LeBron James: “But I just kind of reset my mindset and said, OK, this is the season and let’s try to make the most of it.”

In case you missed it, here is what LeBron James had to say Sunday night after helping Cleveland stun Boston and get him back to the NBA Finals again.

NCAA Tournament chairman says UK’s sub-500 SEC record kept Wildcats out of tournament

Nick Mingione (Vicky Graff Photo)

NCAA Division I Baseball Committee chairman Ray Tanner tried to explain today why Kentucky was left out of the NCAA Tournament among other things during a conference call.

Q. Along those same lines, how do you balance that between northeastern — Kentucky has got to be wondering how they would finish. Did you have that discussion and how did that play out?
RAY TANNER: That discussion is very difficult to have. I mean, that’s — you play in a different conference, different areas of the country. We know Kentucky has a very good team as it stands. They were 13-17 in the regular season. Going to the SEC tournament, they had a chance to enhance their resumé. They were unable to do that.

Nation-leading 10 SEC teams in NCAA — but not Kentucky

BIRMINGHAM, Ala. (May 28, 2018)—–A nation-leading 10 Southeastern Conference teams were selected to compete for the 2018 NCAA Division I Baseball Championship, it was announced Monday by the NCAA Division I Baseball Committee. Four teams from the SEC – Arkansas, Florida, Georgia and Ole Miss – were selected as national seeds.

The top eight national seeds in order are Florida, Stanford, Oregon State, Ole Miss, Arkansas, North Carolina, Florida State and Georgia.

SEC schools earning bids include Arkansas, Auburn, Florida, Georgia, LSU, Ole Miss, Mississippi State, South Carolina, Texas A&M and Vanderbilt. This ties the record for the most SEC teams in the NCAA Tournament. Ten SEC teams earned bids to the NCAA Tournament in 2014.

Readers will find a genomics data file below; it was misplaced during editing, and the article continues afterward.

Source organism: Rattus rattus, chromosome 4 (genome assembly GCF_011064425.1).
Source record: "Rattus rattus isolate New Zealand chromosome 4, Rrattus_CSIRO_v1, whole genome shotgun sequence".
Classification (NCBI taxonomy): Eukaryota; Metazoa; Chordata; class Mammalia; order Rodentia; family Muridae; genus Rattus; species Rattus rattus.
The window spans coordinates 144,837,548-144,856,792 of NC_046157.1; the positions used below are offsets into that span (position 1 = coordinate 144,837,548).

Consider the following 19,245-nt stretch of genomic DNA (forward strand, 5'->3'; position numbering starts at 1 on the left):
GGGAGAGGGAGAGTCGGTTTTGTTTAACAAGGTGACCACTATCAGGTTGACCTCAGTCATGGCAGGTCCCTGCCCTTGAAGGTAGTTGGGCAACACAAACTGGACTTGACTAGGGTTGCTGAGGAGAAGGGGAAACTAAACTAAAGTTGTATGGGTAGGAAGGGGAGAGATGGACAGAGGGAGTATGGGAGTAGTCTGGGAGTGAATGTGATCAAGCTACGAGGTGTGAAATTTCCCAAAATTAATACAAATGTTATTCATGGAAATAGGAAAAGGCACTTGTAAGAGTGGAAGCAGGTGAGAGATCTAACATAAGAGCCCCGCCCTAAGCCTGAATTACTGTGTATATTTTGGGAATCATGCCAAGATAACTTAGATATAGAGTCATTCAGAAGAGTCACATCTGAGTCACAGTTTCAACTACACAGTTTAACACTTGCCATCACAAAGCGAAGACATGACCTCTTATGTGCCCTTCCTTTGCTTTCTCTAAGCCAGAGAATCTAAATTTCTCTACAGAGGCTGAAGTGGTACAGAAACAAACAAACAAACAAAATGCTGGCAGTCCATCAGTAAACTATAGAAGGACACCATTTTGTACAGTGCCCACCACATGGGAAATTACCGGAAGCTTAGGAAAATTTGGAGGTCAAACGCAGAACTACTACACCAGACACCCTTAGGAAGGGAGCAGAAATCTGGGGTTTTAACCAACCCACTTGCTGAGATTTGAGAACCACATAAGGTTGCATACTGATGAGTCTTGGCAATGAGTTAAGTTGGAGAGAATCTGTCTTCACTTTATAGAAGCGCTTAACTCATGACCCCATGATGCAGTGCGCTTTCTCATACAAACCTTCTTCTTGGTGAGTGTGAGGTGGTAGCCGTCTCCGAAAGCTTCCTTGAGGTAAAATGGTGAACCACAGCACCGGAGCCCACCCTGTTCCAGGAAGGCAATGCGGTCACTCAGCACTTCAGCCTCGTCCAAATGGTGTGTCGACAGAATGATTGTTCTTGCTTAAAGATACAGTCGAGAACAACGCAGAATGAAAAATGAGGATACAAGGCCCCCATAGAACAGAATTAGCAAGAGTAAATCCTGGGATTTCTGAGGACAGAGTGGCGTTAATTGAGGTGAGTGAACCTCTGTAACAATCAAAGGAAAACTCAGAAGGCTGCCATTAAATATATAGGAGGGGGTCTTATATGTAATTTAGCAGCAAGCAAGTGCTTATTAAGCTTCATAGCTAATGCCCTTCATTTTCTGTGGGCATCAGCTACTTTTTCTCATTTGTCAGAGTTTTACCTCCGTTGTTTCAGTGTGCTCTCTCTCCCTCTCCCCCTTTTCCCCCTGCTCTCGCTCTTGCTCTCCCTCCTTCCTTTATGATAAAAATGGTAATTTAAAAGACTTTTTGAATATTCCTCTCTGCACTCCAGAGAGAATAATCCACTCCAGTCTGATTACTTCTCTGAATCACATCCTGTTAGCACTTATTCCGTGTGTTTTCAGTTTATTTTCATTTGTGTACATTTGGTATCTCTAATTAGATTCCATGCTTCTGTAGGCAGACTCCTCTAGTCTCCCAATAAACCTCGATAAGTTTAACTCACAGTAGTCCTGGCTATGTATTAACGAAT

What is minimum win number in 2018 for Stoops to keep job in 2019?

Mark Stoops. (Vicky Graff Photo)

By LARRY VAUGHT

Vaughtsviews.com contributor Richard Cheeks has a way of analyzing statistical information that I truly cannot comprehend. But he also has a realistic approach for being such a die-hard UK fan.

Recently he sent me this email that I definitely thought was worth sharing:

“I would be curious to see a poll of UK football fans:  What is the minimum number of wins UK must get in 2018 for coach Mark Stoops to retain his job in 2019, because I believe the last two seasons have unreasonably  elevated expectations, but particularly last season,” Cheek wrote.

Chris Souder leaving Mercer County to become assistant coach at Indiana State

Coach Chris Souder and his players after they won their second straight state title. (Danielle Mays Photo)

By LARRY VAUGHT

For the last 19 years Chris Souder has done everything possible to make the Mercer County High School girls basketball program one of the state’s elite programs.

The Titans have been to the last five 12th Region title games and won the last four regional championship. They won the state championship in 2017 — the first in school history — and repeated this year when Seygan Robins was named Miss Basketball. Robins signed with Louisville and two other players — Emma Davis and Emmy Souder — also signed Division I scholarships.

“Tough day” ends Danica Patrick’s career

In case you missed it, Danica Patrick crashed on lap 68 of the Indianapolis 500 Sunday to end her racing career.

It was her last race before her retirement and first Indy 500 since 2011. After that she switched to NASCAR.

Patrick was not happy after the crash as shown by her short time in the interview room.

THE MODERATOR: Thank you for coming in, Danica. We appreciate it.

DANICA PATRICK: I didn’t really want to.